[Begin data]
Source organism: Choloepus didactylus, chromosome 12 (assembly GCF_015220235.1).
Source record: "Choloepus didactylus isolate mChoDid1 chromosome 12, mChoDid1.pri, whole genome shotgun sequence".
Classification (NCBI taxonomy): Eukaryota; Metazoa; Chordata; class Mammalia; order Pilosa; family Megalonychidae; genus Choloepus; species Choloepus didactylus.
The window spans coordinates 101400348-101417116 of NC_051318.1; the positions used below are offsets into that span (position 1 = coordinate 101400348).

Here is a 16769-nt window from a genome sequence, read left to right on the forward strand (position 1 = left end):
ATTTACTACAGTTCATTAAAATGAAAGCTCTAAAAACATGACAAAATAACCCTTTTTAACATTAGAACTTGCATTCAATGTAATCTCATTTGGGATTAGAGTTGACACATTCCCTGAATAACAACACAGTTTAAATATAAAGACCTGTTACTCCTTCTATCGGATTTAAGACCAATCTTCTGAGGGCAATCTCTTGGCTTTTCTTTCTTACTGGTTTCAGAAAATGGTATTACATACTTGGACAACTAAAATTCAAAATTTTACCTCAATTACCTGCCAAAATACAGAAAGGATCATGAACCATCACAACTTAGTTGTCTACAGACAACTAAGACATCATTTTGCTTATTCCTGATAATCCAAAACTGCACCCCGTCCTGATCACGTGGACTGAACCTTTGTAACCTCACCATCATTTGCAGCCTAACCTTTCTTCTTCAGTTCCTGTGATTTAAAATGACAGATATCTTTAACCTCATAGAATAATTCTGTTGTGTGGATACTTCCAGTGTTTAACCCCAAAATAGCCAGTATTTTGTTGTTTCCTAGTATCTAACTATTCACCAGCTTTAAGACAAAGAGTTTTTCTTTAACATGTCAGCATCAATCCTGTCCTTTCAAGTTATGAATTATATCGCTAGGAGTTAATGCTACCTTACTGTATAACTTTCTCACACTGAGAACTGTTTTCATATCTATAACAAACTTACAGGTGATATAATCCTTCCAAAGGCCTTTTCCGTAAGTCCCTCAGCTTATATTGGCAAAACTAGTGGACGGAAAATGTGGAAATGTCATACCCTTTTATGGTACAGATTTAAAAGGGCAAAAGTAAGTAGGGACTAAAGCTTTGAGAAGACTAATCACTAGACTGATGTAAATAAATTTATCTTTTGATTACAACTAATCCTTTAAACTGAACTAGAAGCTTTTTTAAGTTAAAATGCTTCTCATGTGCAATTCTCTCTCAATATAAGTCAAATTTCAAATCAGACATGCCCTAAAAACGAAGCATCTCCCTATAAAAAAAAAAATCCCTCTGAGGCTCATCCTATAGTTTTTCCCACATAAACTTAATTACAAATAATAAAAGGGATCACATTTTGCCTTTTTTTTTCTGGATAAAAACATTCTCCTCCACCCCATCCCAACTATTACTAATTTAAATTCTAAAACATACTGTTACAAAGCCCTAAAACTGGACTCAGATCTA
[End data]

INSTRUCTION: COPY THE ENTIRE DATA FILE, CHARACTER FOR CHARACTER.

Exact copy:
Source organism: Choloepus didactylus, chromosome 12 (assembly GCF_015220235.1).
Source record: "Choloepus didactylus isolate mChoDid1 chromosome 12, mChoDid1.pri, whole genome shotgun sequence".
Classification (NCBI taxonomy): Eukaryota; Metazoa; Chordata; class Mammalia; order Pilosa; family Megalonychidae; genus Choloepus; species Choloepus didactylus.
The window spans coordinates 101400348-101417116 of NC_051318.1; the positions used below are offsets into that span (position 1 = coordinate 101400348).

Here is a 16769-nt window from a genome sequence, read left to right on the forward strand (position 1 = left end):
ATTTACTACAGTTCATTAAAATGAAAGCTCTAAAAACATGACAAAATAACCCTTTTTAACATTAGAACTTGCATTCAATGTAATCTCATTTGGGATTAGAGTTGACACATTCCCTGAATAACAACACAGTTTAAATATAAAGACCTGTTACTCCTTCTATCGGATTTAAGACCAATCTTCTGAGGGCAATCTCTTGGCTTTTCTTTCTTACTGGTTTCAGAAAATGGTATTACATACTTGGACAACTAAAATTCAAAATTTTACCTCAATTACCTGCCAAAATACAGAAAGGATCATGAACCATCACAACTTAGTTGTCTACAGACAACTAAGACATCATTTTGCTTATTCCTGATAATCCAAAACTGCACCCCGTCCTGATCACGTGGACTGAACCTTTGTAACCTCACCATCATTTGCAGCCTAACCTTTCTTCTTCAGTTCCTGTGATTTAAAATGACAGATATCTTTAACCTCATAGAATAATTCTGTTGTGTGGATACTTCCAGTGTTTAACCCCAAAATAGCCAGTATTTTGTTGTTTCCTAGTATCTAACTATTCACCAGCTTTAAGACAAAGAGTTTTTCTTTAACATGTCAGCATCAATCCTGTCCTTTCAAGTTATGAATTATATCGCTAGGAGTTAATGCTACCTTACTGTATAACTTTCTCACACTGAGAACTGTTTTCATATCTATAACAAACTTACAGGTGATATAATCCTTCCAAAGGCCTTTTCCGTAAGTCCCTCAGCTTATATTGGCAAAACTAGTGGACGGAAAATGTGGAAATGTCATACCCTTTTATGGTACAGATTTAAAAGGGCAAAAGTAAGTAGGGACTAAAGCTTTGAGAAGACTAATCACTAGACTGATGTAAATAAATTTATCTTTTGATTACAACTAATCCTTTAAACTGAACTAGAAGCTTTTTTAAGTTAAAATGCTTCTCATGTGCAATTCTCTCTCAATATAAGTCAAATTTCAAATCAGACATGCCCTAAAAACGAAGCATCTCCCTATAAAAAAAAAAATCCCTCTGAGGCTCATCCTATAGTTTTTCCCACATAAACTTAATTACAAATAATAAAAGGGATCACATTTTGCCTTTTTTTTTCTGGATAAAAACATTCTCCTCCACCCCATCCCAACTATTACTAATTTAAATTCTAAAACATACTGTTACAAAGCCCTAAAACTGGACTCAGATCTA